Tag: word of mouth
This post is dedicated to my friends who bake, cook, prepare cocktails and generally help to make life sweeter and more sublime for foodies and drinkers like myself.
Being a true-blue Singaporean, I love to have my carrot cake and eat it. Yes, we are a nation of foodies and many people live and swear by their hokkien mee, satays, roti pratas, and mee poks (a flat fettucine like egg noodle) here. There are also many food guides around (many with online counterparts) like the venerable Makansutra which has become a national institution for many here.
Courtesy of www.uberburger.com
Over the years, we have seen quite a few high profile F&B failures in Singapore. They include Rainforest Cafe at Liang Court, Hello Kitty Cafe at Downtown East, and of course the numerous bubble tea shops whose bubbles have popped.
The latest casualty in the scene is Uber Burger. This uber upmarket joint has folded on 7 February 2007 barely 10 months after a much-heralded opening. Famous for their S$101 Wagyu Burger stuffed with truffles, foie gras and all things decadent, they claimed to offer unique mouth watering experiences that you can never get at cheaper chains.
I am currently reading the Secrets of Word-of-Mouth Marketing, a book by George Silverman, which I borrowed from the National Library. Fascinating stuff in there with some explanation of how one can make Word Of Mouth (WOM) marketing work.
Church of the Customer’s Ben McConnell pointed to this interesting bit of research by BIGresearch recently. Apparently, advertisers have been making all the wrong investments in mass media advertising when most people still relies on family and friends to give their recommendations on what to buy.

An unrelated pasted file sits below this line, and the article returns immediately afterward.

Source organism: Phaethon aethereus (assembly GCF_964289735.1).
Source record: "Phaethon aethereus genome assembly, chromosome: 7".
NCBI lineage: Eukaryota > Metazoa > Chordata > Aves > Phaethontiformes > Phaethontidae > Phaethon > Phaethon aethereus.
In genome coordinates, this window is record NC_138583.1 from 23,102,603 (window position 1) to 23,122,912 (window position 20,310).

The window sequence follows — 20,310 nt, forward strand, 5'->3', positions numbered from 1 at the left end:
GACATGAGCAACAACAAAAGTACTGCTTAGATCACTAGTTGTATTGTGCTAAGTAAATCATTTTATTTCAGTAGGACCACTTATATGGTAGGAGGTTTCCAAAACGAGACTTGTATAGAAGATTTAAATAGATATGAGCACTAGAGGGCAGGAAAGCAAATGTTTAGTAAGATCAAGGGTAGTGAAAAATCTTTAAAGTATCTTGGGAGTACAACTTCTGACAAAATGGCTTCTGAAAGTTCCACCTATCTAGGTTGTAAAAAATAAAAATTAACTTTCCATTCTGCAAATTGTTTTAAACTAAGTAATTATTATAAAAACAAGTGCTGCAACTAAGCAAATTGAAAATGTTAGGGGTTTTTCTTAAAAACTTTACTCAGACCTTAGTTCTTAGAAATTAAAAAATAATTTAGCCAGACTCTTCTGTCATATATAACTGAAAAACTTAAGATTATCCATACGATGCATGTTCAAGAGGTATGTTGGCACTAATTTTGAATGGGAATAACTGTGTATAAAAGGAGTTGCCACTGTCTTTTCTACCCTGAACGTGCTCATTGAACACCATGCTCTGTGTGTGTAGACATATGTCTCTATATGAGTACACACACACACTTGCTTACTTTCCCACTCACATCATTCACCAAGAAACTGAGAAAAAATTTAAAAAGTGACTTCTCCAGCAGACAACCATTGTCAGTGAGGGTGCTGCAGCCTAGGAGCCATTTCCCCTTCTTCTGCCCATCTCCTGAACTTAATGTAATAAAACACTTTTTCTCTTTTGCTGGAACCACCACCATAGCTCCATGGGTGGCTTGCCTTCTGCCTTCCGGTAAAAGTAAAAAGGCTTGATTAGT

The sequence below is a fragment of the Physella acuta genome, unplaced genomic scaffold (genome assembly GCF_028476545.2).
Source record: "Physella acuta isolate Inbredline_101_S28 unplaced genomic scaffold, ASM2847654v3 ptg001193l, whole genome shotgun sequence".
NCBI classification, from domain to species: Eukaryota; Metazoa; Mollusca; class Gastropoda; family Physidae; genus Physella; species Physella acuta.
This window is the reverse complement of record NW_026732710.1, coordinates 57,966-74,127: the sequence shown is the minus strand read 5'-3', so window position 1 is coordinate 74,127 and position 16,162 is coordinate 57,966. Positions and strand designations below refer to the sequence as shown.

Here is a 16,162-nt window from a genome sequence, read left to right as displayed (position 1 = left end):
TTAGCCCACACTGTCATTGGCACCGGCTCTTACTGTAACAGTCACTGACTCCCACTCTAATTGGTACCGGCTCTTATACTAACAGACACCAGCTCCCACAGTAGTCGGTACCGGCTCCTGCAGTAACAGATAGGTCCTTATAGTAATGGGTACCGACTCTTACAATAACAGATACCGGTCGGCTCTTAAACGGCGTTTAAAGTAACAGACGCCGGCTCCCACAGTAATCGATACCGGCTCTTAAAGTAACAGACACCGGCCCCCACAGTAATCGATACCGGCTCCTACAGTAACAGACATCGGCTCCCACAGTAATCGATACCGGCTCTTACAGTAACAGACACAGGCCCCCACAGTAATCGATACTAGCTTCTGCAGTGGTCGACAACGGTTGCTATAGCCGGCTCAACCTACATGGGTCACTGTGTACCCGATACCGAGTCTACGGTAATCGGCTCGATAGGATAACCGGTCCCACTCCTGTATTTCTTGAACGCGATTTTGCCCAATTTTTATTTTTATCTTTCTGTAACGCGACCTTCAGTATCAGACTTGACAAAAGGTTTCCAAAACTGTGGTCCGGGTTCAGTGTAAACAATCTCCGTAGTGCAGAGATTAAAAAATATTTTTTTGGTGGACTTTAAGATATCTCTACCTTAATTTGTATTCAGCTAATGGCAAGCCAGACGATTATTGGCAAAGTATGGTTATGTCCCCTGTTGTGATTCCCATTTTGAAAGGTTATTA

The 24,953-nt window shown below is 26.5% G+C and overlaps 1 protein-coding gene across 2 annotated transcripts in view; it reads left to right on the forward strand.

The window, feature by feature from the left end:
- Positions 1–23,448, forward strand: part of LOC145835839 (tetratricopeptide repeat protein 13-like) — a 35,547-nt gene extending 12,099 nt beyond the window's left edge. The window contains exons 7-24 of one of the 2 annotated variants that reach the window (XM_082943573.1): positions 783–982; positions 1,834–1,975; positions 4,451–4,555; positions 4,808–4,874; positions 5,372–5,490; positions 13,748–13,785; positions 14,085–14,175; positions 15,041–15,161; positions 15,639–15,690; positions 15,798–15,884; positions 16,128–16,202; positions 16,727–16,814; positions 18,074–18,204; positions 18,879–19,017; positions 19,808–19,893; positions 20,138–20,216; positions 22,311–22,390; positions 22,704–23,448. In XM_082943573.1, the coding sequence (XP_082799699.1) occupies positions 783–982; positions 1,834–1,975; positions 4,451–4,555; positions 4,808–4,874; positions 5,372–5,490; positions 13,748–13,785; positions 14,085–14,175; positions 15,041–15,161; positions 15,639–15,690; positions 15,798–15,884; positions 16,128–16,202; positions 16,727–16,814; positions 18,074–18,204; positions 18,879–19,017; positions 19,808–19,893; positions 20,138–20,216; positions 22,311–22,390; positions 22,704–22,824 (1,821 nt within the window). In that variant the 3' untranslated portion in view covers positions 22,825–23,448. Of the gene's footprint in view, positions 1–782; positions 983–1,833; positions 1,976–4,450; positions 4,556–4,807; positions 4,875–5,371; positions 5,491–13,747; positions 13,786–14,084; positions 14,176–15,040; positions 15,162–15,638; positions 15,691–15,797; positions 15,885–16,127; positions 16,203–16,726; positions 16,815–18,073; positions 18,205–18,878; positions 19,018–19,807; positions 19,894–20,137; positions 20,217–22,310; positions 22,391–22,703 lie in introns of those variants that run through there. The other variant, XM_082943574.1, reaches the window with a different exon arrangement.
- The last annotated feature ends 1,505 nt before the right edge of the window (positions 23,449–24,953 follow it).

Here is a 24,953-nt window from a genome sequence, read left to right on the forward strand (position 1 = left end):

According to BIGresearch:
As more marketers seek to make media expenditures accountable to the bottom line growth of their company, the consumers in the survey don’t seem to be on the same page as advertising expenditures. When asked which media most influence their purchase decision for various product categories, consumers’ choices are rarely in line with advertisers expenditures.
The key premise is how aggressive marketing communications alone is no longer enough. You need to develop products that stand out from the competition – his proverbial purple cow as opposed to brown cows which are a dime a dozen. This would mean going to extremes, going after the less obvious, and getting people interested. Not through carpet bombing advertising but Word-of-Mouth.